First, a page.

Writing Tip: To Plot or Not to Plot

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Plot means the story line.  When people talk about plotting, they mostly mean how to set up the situation, where to put the turning points, and what the characters will be doing in the end.  What happens.

Some fiction writers write organically, not knowing where the story they are writing is going.  These writers say it would be boring to know what’s going to happen next and they lose their enthusiasm to tell the story because they know the outcome already.  They prefer throwing themselves over the edge and into the void.  This method can be very anxiety-producing.  It means you need a lot of faith in your process.

E.L. Doctorow describes the process like this:  “Writing is like driving at night in the fog. You can only see as far as your headlights, but you can make the whole trip that way.”

Other writers plan the story before they begin.  In crime fiction the story definitely needs to be worked out beforehand so information can be drip-fed to the reader.

In the past, when creating my stories, I have worked organically and not known where my stories were headed as I wrote them. Sometimes, when I’m feeling despicable about  writing, I think I really should plot to put me out of my misery. But, in the end, I just keep going, one tiny step at a time.

The shorter the piece of fiction, the less need for plot.  You can write an interesting story in which not very much happens.  A woman fights with her neighbour, a man quits his job, or an unhappy family goes out for a pizza.  Simple structures work better than something too complicated when the story is short.

A plot can, like a journey, begin with a single step.   A woman making up her mind to recover her father’s oil paintings may be enough to start.  The journey begins there, as it did for Raskolnikov in Crime and Punishment when he decided to commit his crime,”  Jerome Stern Making Shapely Fiction

The plot grows and develops out of what helps and what hinders the characters’ progress toward their goals.

The Writers’ Workshop   http://www.writersworkshop.co.uk/plot2.html  ask:

  • But how do you know if your draft plot has the right amount of weight to carry an entire novel?
  • What kind of structures work?
  • Is there a quick way to design your own plot template?
  • And how do you handle a book with multiple points of view?

“A good plot has a clear motivation.  It has a clear structure.  It has an outcome.  It has subplots.  A good plot looks something like the plot structure template below,” The Writers’ Workshop.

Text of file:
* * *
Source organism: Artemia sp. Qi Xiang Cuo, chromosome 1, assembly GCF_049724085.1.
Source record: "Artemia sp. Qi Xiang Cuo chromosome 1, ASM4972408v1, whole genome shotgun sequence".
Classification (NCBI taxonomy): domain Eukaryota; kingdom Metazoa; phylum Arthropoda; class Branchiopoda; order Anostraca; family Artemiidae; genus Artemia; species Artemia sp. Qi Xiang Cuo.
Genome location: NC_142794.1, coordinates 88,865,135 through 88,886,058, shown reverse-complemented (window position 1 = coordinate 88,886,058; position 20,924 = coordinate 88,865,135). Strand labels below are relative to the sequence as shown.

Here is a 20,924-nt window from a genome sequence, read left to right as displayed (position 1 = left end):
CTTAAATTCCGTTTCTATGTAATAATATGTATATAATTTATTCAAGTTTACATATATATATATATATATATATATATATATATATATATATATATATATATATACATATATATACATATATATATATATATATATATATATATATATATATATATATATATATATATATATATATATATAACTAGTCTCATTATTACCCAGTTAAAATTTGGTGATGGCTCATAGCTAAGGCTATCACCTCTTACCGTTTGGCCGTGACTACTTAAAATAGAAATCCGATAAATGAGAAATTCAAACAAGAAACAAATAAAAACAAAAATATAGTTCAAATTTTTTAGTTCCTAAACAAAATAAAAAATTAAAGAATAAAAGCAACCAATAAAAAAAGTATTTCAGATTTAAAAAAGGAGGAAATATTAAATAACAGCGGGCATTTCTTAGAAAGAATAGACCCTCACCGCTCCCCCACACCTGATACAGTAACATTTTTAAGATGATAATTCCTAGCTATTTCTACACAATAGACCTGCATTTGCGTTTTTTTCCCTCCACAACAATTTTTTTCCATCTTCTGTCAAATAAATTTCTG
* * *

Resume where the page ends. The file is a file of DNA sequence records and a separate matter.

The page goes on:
Motivation Lizzie Bennett wants to marry for love
Plot structure She meets Darcy & Wickham. She dislikes Darcy, and starts to fall for Wickham. Wickham turns out to be a bad guy; Darcy turns out to be a good guy. She now loves Darcy.
Outcome She marries Darcy
Subplot 1 Jane Bennett (Lizzie’s nice sister) loves Bingley. Bingley vanishes. He reappears. They get hitched.
Subplot 2 Lydia Bennett (Lizzie’s idiot sister) elopes with Wickham. She’s recovered.
Subplot 3 An idiot, Mr Collins, proposes marriage to Lizzie. She says no. Her friend, Charlotte, says yes.

Of course, there are a lot of things that the above plot template doesn’t tell you.  It doesn’t say where the novel is set, it doesn’t tell you anything about plot mechanics – it doesn’t say why Lizzie dislikes Mr Darcy, or how Lydia is recovered from her elopement.  It doesn’t have anything to say about character.

The Writers’ Workshop strongly advises us to build a template much like the one above before starting to write.  “If you’ve already started your MS then, for heaven’s sake, get to that template right away.”

So that’s all we need:  a beginning, a middle and an end.  Aristotle defined it like this:  a beginning is what requires nothing to precede it, an end is what requires nothing to follow it, and a middle needs something both before and after it.

Easy peasy.  Not.

I hope these ideas on plotting, or not plotting, are helpful.   Do you have any tips you would add? Let me know in the comments and please share this post with a friend if you enjoyed it.